Hearing Loss in Down Syndrome
Linked to Otitis Media
The identification of secretory otitis media in children with Down
Syndrome is important in maximizing the educational potential of this
population, researchers report this week, because the problem may
lead to hearing loss and further compromise the child’s language
development and social interaction.
Children with Down Syndrome may not provide the needed feedback to
parents regarding their middle ear disorders or hearing impairment.
Therefore, parents should be vigilant in noting symptoms and seek
care where appropriate.
A team of otolaryngologists and specialists examined the incidence
of middle ear infections and associated behavior among young patients
with Down Syndrome. Previous literature states that hearing impairment
is frequent in this population. Conductive hearing loss is responsible
for most of these cases, which have been widely attributed to the
high incidence of secretory otitis media. The craniofacial dysfunction
characteristic of the syndrome seems to predispose this disorder,
which presents hearing loss as the only symptom.
A questionnaire was provided to the custodial guardian for 30 male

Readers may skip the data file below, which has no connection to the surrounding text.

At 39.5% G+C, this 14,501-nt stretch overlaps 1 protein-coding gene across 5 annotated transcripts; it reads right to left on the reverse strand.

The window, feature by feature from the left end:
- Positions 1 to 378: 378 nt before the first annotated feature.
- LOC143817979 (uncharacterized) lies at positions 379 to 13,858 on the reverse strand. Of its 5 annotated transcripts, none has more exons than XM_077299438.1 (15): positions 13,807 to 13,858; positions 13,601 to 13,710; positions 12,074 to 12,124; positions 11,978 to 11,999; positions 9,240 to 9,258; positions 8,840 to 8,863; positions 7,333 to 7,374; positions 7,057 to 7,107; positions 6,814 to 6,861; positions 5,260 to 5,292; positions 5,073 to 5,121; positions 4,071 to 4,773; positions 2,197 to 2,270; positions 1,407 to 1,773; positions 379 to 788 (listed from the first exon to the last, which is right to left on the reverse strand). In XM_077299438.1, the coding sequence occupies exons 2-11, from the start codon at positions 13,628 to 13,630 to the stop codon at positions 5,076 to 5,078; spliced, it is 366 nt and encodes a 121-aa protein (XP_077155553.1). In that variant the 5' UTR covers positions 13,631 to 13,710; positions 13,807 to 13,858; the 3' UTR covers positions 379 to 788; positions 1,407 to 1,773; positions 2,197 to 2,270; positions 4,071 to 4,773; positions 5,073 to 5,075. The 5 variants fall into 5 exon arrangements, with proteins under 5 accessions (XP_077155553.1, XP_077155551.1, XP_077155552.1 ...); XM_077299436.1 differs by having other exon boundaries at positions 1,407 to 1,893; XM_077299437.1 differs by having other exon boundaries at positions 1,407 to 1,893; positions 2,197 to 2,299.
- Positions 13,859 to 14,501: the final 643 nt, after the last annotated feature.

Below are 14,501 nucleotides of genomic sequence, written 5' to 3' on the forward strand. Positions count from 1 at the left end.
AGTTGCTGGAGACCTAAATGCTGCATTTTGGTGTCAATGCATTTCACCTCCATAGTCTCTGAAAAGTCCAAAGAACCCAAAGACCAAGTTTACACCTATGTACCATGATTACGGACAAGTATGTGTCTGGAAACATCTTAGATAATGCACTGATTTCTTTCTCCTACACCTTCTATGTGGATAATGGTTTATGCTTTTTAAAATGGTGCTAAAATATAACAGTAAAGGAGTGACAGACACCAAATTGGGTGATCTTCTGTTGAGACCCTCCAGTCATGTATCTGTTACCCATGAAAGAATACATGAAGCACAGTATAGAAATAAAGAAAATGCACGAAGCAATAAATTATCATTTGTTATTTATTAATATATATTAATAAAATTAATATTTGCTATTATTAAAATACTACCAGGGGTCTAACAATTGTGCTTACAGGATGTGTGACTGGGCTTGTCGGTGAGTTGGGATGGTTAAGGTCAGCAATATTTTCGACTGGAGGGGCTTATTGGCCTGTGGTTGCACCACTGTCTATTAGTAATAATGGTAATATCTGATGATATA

and 21 female patients with Down Syndrome to identify middle ear disorders.
The ages ranged from 7 months to 17 years, with an average of 3 years,
7 months. Each subject underwent a complete physical examination.
To avoid subjective analysis and comparison, the exams and tympanograms
were performed by the same physician and audiologist.
The criteria used to evaluate middle ear disorders were instance
of hearing loss related by parents, past history of otitis media,
an otoscopy examination to classify ears as normal or altered, and
a tympanometry to define types of tympanograms in each ear. A clinical
assessment was made to ascertain external auditory ear stenosis. Upper
airway obstruction was suspected when mouth breathing, snoring, drooling,
and obstructive sleep apnea was observed. The patients then were subdivided
into two groups – those with and those without an obstruction.
The parents of 10 children (19.6 percent) believed that their child
had a hearing loss. After the initial examination middle ear disorders
were observed in 17 patients (33.3 percent). Of that group, secretory
otitis media was noted in 16, and cholesteatoma in one. Fourteen of
the 17 (82.3 percent) showed an abnormal Eustachian tube function
associated with upper airway obstruction.
Follow-up was conducted on 40 of the 51 subjects over a minimum period
of 10 months. Of those, chronic secretory otitis media was observed
in 27, while seven did not present with any symptoms. Of the 27 patients
with chronic otitis media, 22 (81.5 percent) presented with upper